Markus Ploner is a Heisenberg Professor of Human Pain Research, head of the PainLabMunich and consultant neurologist. He graduated in Medicine at the University of Cologne. He trained as a neurologist and a postdoctoral researcher at the Department of Neurology of the Heinrich-Heine-University Düsseldorf. Afterwards he was a Feodor Lynen-Research Fellow of the Alexander von Humboldt-Foundation at the Pain Imaging Neuroscience Group, University of Oxford. From there he moved to the Department of Neurology of the Technische Universität München. firstname.lastname@example.org
Laura Tiemann graduated in Psychology at the Ruhr-Universität Bochum in 2008. In 2012 she received her doctorate for investigating the attentional effects of pain in health and fibromyalgia syndrome at the Ludwig-Maximilians-Universität München. Currently she is working as a PostDoc at the pain research group. Besides research, Laura is currently completing a training for behavioral psychotherapy and conducts neuropsychological evaluations at the Department of Neurology. email@example.com
Elisabeth S. May studied psychology in Oldenburg, Melbourne, and Düsseldorf. After graduating in 2008, she performed research on oscillatory brain activity and its modulation by attention and hepatic encephalopathy at the University of Düsseldorf. In 2012, she received her Doctor of Natural Science. In the pain research group, she works on the neurophysiological mechanisms of tonic and chronic pain. In addition, she is taking part in a training program for behavioral psychotherapy. firstname.lastname@example.org
Moritz M. Nickel graduated in Psychology at the Friedrich Schiller University Jena in 2012. In his diploma thesis, he investigated the effects of cognitive factors, such as spatial attention, on pain processing by analysing single-trial laser-evoked potentials. He is particularly interested in research on “brain reading” approaches predicting pain perception and the neurophysiological basis of tonic and chronic pain. Since 2013, he has filled a PhD position at the pain research group. email@example.com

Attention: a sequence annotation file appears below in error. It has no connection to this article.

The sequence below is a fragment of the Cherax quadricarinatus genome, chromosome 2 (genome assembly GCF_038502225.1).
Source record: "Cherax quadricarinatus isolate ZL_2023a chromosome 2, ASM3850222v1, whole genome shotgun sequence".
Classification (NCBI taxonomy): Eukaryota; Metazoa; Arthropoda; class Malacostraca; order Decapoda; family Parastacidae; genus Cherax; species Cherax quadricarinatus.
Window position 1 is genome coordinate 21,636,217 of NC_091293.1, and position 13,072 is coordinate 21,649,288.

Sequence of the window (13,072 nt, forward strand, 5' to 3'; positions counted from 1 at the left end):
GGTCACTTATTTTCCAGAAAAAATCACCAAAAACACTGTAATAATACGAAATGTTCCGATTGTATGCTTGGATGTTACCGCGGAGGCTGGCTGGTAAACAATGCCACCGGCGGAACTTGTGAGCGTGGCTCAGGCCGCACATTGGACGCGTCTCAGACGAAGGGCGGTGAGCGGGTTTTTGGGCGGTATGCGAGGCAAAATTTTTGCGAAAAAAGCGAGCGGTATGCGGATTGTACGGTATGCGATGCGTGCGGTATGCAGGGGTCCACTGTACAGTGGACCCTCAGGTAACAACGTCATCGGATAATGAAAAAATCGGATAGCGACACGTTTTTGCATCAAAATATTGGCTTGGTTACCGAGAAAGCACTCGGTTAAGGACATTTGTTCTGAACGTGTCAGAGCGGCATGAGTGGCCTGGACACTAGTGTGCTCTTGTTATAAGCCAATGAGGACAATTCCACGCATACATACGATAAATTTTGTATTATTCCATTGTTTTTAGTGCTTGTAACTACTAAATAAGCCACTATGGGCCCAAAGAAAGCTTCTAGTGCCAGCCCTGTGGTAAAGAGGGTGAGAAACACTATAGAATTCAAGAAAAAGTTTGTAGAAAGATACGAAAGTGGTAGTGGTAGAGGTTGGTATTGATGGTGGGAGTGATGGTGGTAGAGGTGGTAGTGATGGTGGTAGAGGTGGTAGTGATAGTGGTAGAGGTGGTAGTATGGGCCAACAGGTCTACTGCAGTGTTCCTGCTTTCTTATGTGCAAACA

Henrik Heitmann is a registrar at the Department of Neurology of the Technische Universität München. He has conducted research for his doctoral thesis in our lab. firstname.lastname@example.org
Son Ta Dinh graduated in electrical engineering and information technology from the Technical University Munich in 2015. During his master thesis he performed a study about stress using electroencephalography and utilized machine learning to automatically detect differences in brain signals between a stressed and neutral state. In October 2015 he started his PhD studies on the role of neuronal oscillations and synchrony in chronic pain at our lab. email@example.com
Vanessa D. Hohn is a PhD student in the Medical Life Science and Technology program of TUM. Before she was a master student enrolled in the research master’s program Cognitive Neuropsychology of the Vrije Universiteit Amsterdam. She is performing a project on transcranial alternating current stimulation (tACS) to modulate neuronal oscillations and the perception of pain at our lab. firstname.lastname@example.org
Marlene Försterling is currently studying psychology (B.Sc.) at Ludwig-Maximilians-University, Munich. She is a research assistant in our lab since the beginning of her studies, and helps conducting EEG- and other experiments. Marlene.Foersterling@campus.lmu.de
Christopher Keßler is a medical student completing the clinical part of his studies at the Technische Universität München. He has been working in our team as a reserach assistant since January 2019. He is involved in studies using transcranial alternating current stimulation (tACS) and EEG. email@example.com
Enrico Schulz was a post-doc at the PainLabMunich from 2008 to 2013. In 2014, he has joined the Pain Imaging Neuroscience Group, University of Oxford.
Martina Postorino was a PhD student at the PainLabMunich from 2013 to 2018.